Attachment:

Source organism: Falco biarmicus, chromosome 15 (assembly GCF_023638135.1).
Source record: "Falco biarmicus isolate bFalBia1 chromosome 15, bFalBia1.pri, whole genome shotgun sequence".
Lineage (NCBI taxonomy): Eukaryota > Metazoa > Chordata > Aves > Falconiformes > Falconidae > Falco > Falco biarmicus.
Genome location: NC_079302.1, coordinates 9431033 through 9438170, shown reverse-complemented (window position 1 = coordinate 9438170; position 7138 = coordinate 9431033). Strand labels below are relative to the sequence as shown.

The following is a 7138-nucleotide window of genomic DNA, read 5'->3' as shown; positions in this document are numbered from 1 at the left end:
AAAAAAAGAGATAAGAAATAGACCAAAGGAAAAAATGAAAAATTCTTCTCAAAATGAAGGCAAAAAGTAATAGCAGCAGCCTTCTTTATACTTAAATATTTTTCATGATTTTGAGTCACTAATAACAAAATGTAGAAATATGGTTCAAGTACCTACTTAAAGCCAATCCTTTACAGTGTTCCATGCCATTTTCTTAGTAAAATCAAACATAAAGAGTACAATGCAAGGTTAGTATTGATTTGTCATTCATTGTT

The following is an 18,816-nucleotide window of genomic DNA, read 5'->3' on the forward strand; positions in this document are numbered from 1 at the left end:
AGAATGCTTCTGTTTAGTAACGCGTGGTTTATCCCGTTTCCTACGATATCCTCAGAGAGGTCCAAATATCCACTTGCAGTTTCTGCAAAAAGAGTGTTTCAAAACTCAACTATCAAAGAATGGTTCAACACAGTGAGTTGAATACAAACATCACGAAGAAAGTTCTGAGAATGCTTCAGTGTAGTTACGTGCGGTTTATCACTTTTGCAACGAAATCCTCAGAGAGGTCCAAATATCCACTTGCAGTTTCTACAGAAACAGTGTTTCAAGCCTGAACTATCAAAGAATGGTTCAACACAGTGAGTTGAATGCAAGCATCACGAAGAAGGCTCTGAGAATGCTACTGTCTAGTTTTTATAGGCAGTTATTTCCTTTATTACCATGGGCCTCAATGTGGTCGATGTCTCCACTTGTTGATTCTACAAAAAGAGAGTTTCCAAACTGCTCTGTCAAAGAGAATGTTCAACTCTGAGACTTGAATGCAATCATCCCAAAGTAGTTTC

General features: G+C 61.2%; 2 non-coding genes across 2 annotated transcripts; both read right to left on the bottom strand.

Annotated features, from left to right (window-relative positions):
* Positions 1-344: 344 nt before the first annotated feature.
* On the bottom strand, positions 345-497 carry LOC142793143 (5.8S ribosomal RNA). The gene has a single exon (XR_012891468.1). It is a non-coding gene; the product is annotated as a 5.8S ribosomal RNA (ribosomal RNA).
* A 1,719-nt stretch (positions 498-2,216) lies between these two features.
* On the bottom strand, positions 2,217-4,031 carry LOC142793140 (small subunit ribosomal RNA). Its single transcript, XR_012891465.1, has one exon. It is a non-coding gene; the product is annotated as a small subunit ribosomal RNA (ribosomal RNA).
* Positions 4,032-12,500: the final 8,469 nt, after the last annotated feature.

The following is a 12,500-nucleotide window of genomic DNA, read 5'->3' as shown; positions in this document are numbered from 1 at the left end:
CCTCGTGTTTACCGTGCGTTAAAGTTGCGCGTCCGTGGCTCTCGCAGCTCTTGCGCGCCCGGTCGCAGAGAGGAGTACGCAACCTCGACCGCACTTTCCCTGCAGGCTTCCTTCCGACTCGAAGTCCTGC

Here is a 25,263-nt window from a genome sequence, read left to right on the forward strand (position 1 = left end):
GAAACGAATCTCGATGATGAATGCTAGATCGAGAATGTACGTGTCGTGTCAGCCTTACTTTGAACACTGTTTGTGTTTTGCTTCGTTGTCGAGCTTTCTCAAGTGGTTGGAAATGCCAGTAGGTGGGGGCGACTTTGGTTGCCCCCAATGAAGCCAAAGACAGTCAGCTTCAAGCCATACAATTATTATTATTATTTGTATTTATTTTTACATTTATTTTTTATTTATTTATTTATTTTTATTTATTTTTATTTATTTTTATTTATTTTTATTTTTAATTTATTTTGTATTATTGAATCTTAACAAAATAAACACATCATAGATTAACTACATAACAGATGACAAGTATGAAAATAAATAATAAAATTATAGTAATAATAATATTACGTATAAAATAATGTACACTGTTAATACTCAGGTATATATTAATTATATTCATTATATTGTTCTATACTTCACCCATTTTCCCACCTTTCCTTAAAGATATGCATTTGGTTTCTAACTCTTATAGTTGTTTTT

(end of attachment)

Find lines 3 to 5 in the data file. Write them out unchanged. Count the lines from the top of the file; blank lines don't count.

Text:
Lineage (NCBI taxonomy): Eukaryota > Metazoa > Chordata > Aves > Falconiformes > Falconidae > Falco > Falco biarmicus.
Genome location: NC_079302.1, coordinates 9431033 through 9438170, shown reverse-complemented (window position 1 = coordinate 9438170; position 7138 = coordinate 9431033). Strand labels below are relative to the sequence as shown.

The following is a 7138-nucleotide window of genomic DNA, read 5'->3' as shown; positions in this document are numbered from 1 at the left end: